Speaking at a conference on Latino civil rights, Holder vowed to fight controversial state laws that require voters to present personal identification before voting.
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ERIC HOLDER, ATTORNEY GENERAL: Each of the jurisdictions where proposed changes can be shown to have no discriminatory purpose or effect follows the law.
We are jurisdictions did cannot meet this threshold we will object under the Voting Rights Act of 1965 and other laws in order to guarantee that all eligible citizens have unrestricted access to the ballot box.
(END VIDEO CLIP)
WHITFIELD: A trial starts tomorrow in Washington on a Texas Voter I.D. law that was struck down by the Justice Department in March.
Strawberries, cream and a little piece of history at Wimbledon today. We'll tell you who won the men's single tennis title.
WHITFIELD: In London, Roger Federer wins his record tying seventh Wimbledon crown. But British tennis fans are kind of disappointed after he beat U.K.'s Andy Murray by 3 set to one. Murray was hoping to become the first Brit to win the Wimbledon men's singles title since 1936.
Our Amanda Davies is live in Wimbledon. So it's kind of, you know, bittersweet. I feel bad for Federer because not enough people were cheering for him.
Amanda, very emotional. We heard from Andy Murray who had a very moving speech. I think he won a few new fans if that was possible. Even after his very kind words.
AMANDA DAVIES, CNN CORRESPONDENT: Yes, I think he did. Roger Federer wasn't going to let a good story stand in the way of his quest for titles, was he?
I mean, there has been the most incredible build-up to this match today, because as you said, Andy Murray, the first British man in to the final of the Wimbledon championship for 74 years.
Many men have tried and failed over the years and people were suggesting that this was Andy Murray and Britain's best hope. But, sadly, it wasn't to be.
Hundreds of fans had been camping overnight to get tickets inside here at the All England Club. An estimated 20 million people were watching around the country, some suggestion that tickets inside on center court were going for around $50,000.
DAVIES: That is how much people wanted to be part of this and wanted to be part of what could have been British tennis history.
But sadly, Roger Federer didn't read the script and Andy Murray will try once again. This was his fourth grand slam final and sadly, it's four times played and four lost.
WHITFIELD: Yes, you know what? He's still got a little time since Roger Federer's 30 and that was made very clear, kind inform that victory and concession speech.
You know, that at least Federer says, you know what? Andy Murray's probably going to win at least one title so there's time. Amanda, thanks so much from Wimbledon.
All right, well, it is called a party with a purpose, the Essence Music Festival in New Orleans. I talked with legendary gospel singer, Yolanda Adams about her music, giving back and taking care of self.
WHITFIELD: A lot of us are trying to do it all -- take care of our families, our careers, and everything else. Well, one woman who's juggling it all, four-time Grammy-winning gospel singer and radio host, Yolanda Adams.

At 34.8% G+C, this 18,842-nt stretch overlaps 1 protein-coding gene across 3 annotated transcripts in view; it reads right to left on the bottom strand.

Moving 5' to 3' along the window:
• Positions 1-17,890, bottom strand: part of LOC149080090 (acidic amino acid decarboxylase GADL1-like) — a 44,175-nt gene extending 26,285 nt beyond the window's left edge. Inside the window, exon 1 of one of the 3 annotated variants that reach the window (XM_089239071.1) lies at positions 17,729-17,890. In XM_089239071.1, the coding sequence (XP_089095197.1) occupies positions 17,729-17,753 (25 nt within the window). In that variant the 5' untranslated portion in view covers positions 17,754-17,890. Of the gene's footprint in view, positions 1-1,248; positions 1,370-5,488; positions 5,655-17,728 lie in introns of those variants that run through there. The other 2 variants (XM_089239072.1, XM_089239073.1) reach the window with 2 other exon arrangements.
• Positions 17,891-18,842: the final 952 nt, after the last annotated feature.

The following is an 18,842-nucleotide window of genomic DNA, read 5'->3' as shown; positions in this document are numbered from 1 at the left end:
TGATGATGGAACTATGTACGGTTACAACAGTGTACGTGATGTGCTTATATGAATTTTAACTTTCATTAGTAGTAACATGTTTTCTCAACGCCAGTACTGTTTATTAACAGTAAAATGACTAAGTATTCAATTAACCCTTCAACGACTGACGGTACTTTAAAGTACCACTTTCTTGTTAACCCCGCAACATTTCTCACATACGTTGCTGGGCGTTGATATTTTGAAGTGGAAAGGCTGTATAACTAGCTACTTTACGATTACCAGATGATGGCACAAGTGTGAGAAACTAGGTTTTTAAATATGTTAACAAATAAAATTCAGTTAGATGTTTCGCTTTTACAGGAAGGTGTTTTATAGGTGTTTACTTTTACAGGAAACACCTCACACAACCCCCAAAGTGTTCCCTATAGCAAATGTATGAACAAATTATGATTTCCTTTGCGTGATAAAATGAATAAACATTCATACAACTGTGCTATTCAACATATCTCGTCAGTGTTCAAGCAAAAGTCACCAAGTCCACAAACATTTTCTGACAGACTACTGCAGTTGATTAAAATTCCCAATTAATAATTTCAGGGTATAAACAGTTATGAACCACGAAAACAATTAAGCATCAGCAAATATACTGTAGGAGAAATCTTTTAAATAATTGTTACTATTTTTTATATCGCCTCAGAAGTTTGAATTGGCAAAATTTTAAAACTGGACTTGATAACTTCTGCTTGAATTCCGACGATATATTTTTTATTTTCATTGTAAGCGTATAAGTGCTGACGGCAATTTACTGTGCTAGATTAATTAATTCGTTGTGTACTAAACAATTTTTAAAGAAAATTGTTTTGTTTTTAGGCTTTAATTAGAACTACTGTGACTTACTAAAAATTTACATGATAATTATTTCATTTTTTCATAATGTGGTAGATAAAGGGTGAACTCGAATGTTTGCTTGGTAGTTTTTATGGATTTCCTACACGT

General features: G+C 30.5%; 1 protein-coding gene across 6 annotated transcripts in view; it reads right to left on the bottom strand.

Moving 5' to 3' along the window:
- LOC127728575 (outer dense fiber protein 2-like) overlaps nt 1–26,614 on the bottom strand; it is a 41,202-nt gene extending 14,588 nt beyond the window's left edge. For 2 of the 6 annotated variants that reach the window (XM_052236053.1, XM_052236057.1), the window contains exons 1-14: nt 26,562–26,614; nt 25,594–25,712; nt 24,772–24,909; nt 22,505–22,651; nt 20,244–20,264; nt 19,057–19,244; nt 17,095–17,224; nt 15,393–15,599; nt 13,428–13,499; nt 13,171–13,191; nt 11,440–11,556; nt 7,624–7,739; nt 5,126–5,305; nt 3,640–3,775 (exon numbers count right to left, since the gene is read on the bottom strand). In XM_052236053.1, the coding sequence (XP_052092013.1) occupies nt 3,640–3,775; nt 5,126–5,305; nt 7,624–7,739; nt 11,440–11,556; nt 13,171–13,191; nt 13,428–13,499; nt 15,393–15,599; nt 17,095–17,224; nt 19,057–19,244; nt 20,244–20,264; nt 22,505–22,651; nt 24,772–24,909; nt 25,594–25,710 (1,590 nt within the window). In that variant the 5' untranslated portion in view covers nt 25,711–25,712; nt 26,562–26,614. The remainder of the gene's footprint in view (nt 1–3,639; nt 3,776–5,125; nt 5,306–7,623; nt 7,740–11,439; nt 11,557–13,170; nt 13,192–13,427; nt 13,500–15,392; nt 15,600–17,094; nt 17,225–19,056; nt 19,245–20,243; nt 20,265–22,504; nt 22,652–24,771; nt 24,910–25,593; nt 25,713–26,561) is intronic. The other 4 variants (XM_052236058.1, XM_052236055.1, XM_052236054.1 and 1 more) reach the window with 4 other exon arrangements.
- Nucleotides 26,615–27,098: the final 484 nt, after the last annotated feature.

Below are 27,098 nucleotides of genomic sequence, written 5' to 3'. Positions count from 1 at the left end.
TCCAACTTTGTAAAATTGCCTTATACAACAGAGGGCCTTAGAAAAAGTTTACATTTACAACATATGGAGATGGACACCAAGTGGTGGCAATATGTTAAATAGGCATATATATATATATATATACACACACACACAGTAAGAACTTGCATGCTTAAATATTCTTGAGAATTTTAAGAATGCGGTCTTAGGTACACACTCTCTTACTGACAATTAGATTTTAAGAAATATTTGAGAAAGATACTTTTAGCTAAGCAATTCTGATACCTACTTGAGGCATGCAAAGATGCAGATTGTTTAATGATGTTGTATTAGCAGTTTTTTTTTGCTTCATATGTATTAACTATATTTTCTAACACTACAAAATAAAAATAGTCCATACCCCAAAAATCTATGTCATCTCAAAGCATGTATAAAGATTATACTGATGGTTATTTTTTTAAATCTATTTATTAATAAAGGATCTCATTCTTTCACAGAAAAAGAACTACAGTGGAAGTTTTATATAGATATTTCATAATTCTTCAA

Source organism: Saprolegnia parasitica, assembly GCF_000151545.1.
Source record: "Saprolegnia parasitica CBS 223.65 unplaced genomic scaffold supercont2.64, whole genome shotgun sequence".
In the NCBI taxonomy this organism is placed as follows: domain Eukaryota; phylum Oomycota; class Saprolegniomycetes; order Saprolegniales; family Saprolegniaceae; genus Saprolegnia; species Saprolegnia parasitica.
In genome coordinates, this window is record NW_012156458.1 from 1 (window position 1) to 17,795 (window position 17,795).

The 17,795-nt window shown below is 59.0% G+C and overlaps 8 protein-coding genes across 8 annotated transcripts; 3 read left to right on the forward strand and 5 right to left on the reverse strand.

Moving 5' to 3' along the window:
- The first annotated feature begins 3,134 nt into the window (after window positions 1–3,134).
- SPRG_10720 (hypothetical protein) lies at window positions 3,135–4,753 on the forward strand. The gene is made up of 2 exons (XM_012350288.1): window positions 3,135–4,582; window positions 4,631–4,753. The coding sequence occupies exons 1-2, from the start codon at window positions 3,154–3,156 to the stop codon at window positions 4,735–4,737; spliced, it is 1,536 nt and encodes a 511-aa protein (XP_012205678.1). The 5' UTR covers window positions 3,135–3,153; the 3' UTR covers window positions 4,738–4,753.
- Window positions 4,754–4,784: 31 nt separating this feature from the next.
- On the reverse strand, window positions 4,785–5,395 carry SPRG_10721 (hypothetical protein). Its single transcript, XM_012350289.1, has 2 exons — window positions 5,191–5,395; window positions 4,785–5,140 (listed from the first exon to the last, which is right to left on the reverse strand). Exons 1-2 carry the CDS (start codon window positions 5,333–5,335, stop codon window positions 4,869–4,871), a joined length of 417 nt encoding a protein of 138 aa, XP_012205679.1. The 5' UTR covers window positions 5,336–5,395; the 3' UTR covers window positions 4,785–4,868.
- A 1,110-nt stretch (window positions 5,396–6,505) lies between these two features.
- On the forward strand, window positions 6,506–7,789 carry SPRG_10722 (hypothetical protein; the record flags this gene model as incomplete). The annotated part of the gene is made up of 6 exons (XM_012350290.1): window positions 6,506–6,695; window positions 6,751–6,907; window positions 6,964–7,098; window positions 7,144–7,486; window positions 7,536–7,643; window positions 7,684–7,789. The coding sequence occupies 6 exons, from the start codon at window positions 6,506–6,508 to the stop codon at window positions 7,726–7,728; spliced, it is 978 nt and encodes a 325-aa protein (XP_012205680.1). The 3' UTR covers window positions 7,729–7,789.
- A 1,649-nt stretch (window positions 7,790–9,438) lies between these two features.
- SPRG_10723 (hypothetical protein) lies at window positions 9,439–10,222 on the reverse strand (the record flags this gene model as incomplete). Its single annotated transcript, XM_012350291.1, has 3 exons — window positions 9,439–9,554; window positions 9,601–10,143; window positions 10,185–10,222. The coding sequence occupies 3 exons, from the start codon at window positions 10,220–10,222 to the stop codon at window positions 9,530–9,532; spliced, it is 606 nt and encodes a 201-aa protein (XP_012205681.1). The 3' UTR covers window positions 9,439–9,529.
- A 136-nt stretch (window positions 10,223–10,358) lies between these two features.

I caught up with her at the Essence Music Festival in New Orleans where powerful music meets powerful ideas and discussions.
WHITFIELD: It is such a treat to be sitting with you and talking with you. And you know what? The crowd just like filled the room here when you walked in.
YOLANDA ADAMS, GOSPEL SINGER/RADIO HOST: Wow.
WHITFIELD: Everyone loves your music and everything that you did philanthropically as well, as well as you have a new clothing line coming out for us tall girls. You're 6'1". I'm 5'10". I cannot wait to see what you've got online. How do you juggle it all?
ADAMS: Well, I've told you. We have great help, great family, people who just love us to life and you have to space it. You have to give yourself a little me time. But the exercise, the vitamins and the water are essential.
WHITFIELD: All of that is so important. Yesterday, I was talking with Vanessa Williams and her mom, Helen Williams. They really were sending the message of, you can only be your best mother, you can only be the best in a daughter if you take care of yourself first.
So many women feel like they've got to put everyone first, the family, health care, the financial dynamics and they put themselves last. I love that you're sending the message that you really do have to take care of yourself in order to be your best and the best partner that you can be, best mother you can be. You've got to think about you first.
ADAMS: You've got to think about you because if you're broken down, then everything else breaks down. You know, you've got to make sure when you put your health first -- I'm a stickler about health.
You've got to do the exercise. You got to do the water. You got to do the vitamins. When you feel a little sluggish, that means, I need a nap. Afternoon naps for me are essential. They are.
WHITFIELD: You juggle a lot. You've got a morning show.
WHITFIELD: That has to be incredibly fulfilling.